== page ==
Voice changes with respect to acoustical and perceptual level at the early stage are always attributed to the changes in the anatomical structure. Children possess unstable growing structures before the puberty and at the time of puberty other aspects like hormonal changes come into picture along with the anatomical changes. At the end of puberty a stable stage will appear where the acoustical parameters of the voice remain stable until there is deterioration due to senescence. Therefore CPP and sCPP can be easily differentiated in children from adult groups. Because of this reason there was significant age effect seen in the present study.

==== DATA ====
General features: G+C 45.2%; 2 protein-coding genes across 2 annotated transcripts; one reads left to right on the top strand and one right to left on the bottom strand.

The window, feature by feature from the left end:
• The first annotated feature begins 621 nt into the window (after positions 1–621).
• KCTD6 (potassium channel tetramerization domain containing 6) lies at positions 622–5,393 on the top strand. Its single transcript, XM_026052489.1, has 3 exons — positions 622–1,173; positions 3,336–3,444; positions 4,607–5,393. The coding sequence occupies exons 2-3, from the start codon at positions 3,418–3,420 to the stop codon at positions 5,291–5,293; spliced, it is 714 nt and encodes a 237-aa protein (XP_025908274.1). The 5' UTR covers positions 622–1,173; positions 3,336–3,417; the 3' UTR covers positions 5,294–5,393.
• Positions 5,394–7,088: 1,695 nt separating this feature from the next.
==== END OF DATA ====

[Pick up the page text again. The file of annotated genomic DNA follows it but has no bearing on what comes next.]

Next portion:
The results ofthe present study would augment in understanding the Cepstral based voice characteristics in young children and adult groups, the variations among them and the changes in the voice characteristics with biological maturation. The result of the study showed that there was overall main effect of age was seen for CPP and sCPP and there was no gender effect on CPP and sCPP. This indicates that Cepstral measures are affected by factors such as age. However, the previous research results have indicated that vocal loudness/ intensity and vowel type have a significant effect on measures of the CPP. Monitoring loudness instrumentally is not considered for the study and only vowel /a/ was taken in the present study. Therefore future studies could consider and control this factor and also recommends for future studies which are warranted with wider range of ages so as to verify the effect of the pediatric, adult and aging voice on Cepstral measures and hence developing age specific reference data if necessitates.